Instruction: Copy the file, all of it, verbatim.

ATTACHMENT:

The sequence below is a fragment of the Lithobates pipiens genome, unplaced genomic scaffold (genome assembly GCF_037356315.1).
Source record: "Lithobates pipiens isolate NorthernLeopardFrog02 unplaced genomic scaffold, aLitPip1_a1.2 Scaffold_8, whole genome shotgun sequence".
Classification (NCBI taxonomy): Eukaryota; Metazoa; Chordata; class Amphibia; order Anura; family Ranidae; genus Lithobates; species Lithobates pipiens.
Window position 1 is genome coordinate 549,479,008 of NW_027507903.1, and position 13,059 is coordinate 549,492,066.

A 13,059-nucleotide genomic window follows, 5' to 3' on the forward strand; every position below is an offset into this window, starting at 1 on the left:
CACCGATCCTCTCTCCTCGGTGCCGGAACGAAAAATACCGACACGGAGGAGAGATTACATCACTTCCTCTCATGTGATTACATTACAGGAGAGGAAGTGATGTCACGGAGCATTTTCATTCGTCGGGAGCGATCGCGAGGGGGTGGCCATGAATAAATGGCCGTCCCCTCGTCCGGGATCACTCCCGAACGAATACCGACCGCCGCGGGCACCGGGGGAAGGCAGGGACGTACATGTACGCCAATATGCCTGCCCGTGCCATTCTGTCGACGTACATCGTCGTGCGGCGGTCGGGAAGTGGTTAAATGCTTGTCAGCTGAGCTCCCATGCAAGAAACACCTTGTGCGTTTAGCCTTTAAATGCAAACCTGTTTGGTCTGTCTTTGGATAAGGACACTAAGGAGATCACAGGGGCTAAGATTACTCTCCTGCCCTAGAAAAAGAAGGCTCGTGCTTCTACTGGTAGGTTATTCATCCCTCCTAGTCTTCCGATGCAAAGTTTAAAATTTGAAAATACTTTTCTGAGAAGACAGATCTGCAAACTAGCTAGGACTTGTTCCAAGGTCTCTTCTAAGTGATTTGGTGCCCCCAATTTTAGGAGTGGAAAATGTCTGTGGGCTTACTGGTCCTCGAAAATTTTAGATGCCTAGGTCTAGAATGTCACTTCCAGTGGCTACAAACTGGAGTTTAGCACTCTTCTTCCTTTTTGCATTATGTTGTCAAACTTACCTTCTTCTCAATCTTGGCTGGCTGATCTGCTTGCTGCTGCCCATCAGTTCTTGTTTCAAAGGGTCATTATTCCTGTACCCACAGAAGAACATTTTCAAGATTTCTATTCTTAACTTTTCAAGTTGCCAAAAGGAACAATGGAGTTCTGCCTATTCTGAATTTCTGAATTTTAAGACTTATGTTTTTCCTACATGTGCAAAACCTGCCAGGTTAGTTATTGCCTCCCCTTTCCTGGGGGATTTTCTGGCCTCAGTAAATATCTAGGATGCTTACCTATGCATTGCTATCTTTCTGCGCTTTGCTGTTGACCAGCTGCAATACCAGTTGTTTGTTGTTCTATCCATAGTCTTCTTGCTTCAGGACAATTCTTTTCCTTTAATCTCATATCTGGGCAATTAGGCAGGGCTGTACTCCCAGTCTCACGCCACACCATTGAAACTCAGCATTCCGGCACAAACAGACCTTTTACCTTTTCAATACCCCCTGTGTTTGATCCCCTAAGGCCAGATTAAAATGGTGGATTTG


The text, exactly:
The sequence below is a fragment of the Lithobates pipiens genome, unplaced genomic scaffold (genome assembly GCF_037356315.1).
Source record: "Lithobates pipiens isolate NorthernLeopardFrog02 unplaced genomic scaffold, aLitPip1_a1.2 Scaffold_8, whole genome shotgun sequence".
Classification (NCBI taxonomy): Eukaryota; Metazoa; Chordata; class Amphibia; order Anura; family Ranidae; genus Lithobates; species Lithobates pipiens.
Window position 1 is genome coordinate 549,479,008 of NW_027507903.1, and position 13,059 is coordinate 549,492,066.

A 13,059-nucleotide genomic window follows, 5' to 3' on the forward strand; every position below is an offset into this window, starting at 1 on the left:
CACCGATCCTCTCTCCTCGGTGCCGGAACGAAAAATACCGACACGGAGGAGAGATTACATCACTTCCTCTCATGTGATTACATTACAGGAGAGGAAGTGATGTCACGGAGCATTTTCATTCGTCGGGAGCGATCGCGAGGGGGTGGCCATGAATAAATGGCCGTCCCCTCGTCCGGGATCACTCCCGAACGAATACCGACCGCCGCGGGCACCGGGGGAAGGCAGGGACGTACATGTACGCCAATATGCCTGCCCGTGCCATTCTGTCGACGTACATCGTCGTGCGGCGGTCGGGAAGTGGTTAAATGCTTGTCAGCTGAGCTCCCATGCAAGAAACACCTTGTGCGTTTAGCCTTTAAATGCAAACCTGTTTGGTCTGTCTTTGGATAAGGACACTAAGGAGATCACAGGGGCTAAGATTACTCTCCTGCCCTAGAAAAAGAAGGCTCGTGCTTCTACTGGTAGGTTATTCATCCCTCCTAGTCTTCCGATGCAAAGTTTAAAATTTGAAAATACTTTTCTGAGAAGACAGATCTGCAAACTAGCTAGGACTTGTTCCAAGGTCTCTTCTAAGTGATTTGGTGCCCCCAATTTTAGGAGTGGAAAATGTCTGTGGGCTTACTGGTCCTCGAAAATTTTAGATGCCTAGGTCTAGAATGTCACTTCCAGTGGCTACAAACTGGAGTTTAGCACTCTTCTTCCTTTTTGCATTATGTTGTCAAACTTACCTTCTTCTCAATCTTGGCTGGCTGATCTGCTTGCTGCTGCCCATCAGTTCTTGTTTCAAAGGGTCATTATTCCTGTACCCACAGAAGAACATTTTCAAGATTTCTATTCTTAACTTTTCAAGTTGCCAAAAGGAACAATGGAGTTCTGCCTATTCTGAATTTCTGAATTTTAAGACTTATGTTTTTCCTACATGTGCAAAACCTGCCAGGTTAGTTATTGCCTCCCCTTTCCTGGGGGATTTTCTGGCCTCAGTAAATATCTAGGATGCTTACCTATGCATTGCTATCTTTCTGCGCTTTGCTGTTGACCAGCTGCAATACCAGTTGTTTGTTGTTCTATCCATAGTCTTCTTGCTTCAGGACAATTCTTTTCCTTTAATCTCATATCTGGGCAATTAGGCAGGGCTGTACTCCCAGTCTCACGCCACACCATTGAAACTCAGCATTCCGGCACAAACAGACCTTTTACCTTTTCAATACCCCCTGTGTTTGATCCCCTAAGGCCAGATTAAAATGGTGGATTTG